I was in a lecture hall, explaining how the copper IUD works,
talking about how metal ions
change the intrauterine environment, making sperm
swim all gimpy like they’ve had
too many drinks. I was trying not to notice
the dark shoving my head
in a toilet, the way three months earlier
it cannonballed into my grandmother’s CT scan.
It hid within her kidney like the plastic
baby inside a King Cake,
and then it was nothing like a King Cake
once we found it in her lungs, liver, and bones.
I was using words
like cervical mucus and nulliparous.
I was thinking about the body
and its mousetraps.
How the copper IUD
does to fertilized eggs what the body should
but doesn’t do to tumors,
which is to say, prevents them,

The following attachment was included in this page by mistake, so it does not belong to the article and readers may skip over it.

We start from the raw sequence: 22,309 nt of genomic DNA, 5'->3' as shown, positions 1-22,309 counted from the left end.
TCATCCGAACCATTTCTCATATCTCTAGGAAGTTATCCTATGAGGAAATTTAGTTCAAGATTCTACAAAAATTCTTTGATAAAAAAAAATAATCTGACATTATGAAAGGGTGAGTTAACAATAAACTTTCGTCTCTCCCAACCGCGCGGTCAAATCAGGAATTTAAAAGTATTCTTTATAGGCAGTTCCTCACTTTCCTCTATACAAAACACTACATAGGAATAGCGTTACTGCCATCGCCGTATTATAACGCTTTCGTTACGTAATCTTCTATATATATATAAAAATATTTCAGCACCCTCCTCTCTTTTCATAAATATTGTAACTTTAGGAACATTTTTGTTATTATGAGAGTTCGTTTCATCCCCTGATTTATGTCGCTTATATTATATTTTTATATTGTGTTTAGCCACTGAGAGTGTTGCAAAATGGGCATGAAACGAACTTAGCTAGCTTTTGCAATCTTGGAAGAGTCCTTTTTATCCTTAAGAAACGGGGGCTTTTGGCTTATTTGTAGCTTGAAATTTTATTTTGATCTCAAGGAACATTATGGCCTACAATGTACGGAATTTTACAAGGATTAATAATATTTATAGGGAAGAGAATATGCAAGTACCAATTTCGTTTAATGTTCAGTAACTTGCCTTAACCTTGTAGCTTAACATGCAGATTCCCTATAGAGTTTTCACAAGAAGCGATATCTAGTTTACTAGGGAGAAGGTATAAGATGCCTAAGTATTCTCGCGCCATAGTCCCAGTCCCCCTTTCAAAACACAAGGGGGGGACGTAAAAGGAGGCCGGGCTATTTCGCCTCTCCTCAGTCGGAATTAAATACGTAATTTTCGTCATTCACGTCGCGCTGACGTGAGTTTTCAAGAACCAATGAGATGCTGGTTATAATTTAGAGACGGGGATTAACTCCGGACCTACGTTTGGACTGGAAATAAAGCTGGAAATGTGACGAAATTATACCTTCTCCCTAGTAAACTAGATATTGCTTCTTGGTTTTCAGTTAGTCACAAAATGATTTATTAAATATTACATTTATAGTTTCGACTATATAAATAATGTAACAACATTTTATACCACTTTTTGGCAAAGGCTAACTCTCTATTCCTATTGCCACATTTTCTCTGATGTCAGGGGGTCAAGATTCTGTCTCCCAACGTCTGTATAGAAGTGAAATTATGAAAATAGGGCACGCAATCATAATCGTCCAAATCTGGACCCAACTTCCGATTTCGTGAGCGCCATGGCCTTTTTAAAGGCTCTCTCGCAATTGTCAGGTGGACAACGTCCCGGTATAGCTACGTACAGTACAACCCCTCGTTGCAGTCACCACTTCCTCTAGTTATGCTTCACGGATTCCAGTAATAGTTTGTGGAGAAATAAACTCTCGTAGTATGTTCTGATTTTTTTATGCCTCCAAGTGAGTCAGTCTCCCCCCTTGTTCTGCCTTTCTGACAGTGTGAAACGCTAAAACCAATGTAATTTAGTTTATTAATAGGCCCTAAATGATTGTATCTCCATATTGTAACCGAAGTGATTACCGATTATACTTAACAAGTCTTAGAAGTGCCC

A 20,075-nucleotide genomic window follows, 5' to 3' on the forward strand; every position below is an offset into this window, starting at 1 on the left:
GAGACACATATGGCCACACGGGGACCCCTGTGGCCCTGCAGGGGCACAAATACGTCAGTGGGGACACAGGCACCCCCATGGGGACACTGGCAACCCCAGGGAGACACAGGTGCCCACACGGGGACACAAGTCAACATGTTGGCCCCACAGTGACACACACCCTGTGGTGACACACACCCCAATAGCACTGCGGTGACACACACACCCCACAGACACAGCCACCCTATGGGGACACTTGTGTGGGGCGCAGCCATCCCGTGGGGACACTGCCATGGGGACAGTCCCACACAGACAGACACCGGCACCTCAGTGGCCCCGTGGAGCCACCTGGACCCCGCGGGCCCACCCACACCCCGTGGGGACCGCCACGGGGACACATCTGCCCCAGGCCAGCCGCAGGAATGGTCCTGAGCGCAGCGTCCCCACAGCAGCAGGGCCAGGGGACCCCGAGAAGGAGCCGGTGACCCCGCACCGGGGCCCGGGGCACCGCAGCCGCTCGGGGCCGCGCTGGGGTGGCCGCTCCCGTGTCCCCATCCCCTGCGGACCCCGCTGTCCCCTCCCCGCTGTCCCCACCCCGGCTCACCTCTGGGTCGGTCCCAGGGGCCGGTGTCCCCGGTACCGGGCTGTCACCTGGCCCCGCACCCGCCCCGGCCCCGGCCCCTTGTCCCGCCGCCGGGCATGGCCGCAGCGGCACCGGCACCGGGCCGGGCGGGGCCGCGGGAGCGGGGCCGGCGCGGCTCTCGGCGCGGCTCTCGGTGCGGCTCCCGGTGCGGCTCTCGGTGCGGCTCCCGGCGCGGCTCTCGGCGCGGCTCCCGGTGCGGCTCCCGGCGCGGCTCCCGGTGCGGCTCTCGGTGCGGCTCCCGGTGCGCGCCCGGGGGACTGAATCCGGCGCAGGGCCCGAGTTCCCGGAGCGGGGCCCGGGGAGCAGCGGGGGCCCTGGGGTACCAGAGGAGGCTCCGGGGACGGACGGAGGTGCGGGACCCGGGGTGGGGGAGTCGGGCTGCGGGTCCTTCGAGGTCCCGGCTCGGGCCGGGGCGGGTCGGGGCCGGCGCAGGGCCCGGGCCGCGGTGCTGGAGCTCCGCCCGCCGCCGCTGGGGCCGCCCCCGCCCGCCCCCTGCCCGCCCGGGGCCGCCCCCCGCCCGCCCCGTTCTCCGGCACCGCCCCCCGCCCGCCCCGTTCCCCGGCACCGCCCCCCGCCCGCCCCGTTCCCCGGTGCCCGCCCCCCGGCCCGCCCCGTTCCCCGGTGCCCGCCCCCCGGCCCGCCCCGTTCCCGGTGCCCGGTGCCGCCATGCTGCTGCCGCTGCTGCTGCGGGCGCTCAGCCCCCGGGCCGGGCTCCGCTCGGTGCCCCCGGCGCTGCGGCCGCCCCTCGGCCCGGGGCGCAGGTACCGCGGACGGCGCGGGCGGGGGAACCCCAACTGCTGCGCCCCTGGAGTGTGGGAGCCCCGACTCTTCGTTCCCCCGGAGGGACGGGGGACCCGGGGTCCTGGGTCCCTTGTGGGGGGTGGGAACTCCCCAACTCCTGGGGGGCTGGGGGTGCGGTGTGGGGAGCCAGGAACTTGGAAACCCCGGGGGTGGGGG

either from forming or implanting—no one knows exactly
how it works, but it does. I want to
believe in the elegance
and the elegance of the person
mixing the chemicals,
but I know there’s only so much dark
you can pass
like a kidney stone. Medicine
can’t promise us anything, can only
paddle from one buoy
to another, maybe
harpooning the shark or being eaten by the shark
or shooting cannons at swimmers
and becoming a bigger problem
than the shark.
—from Rattle #52, Summer 2016
Tribute to Angelenos
Ruth Madievsky: “Though I was born outside the U.S., in Moldova, I’ve lived in Los Angeles for most of my life. To be a Los Angeles poet is to negotiate the city’s many contradictions: the lively literary scene and the flawed public transit system that makes it difficult to access; the glamour and extreme poverty that are often just around the corner from each other; the lights and skyscrapers, their beauty and ugliness. The particular imagery of Los Angeles is always making its way into my poems. I love living in this city and being a poet in it.” (website)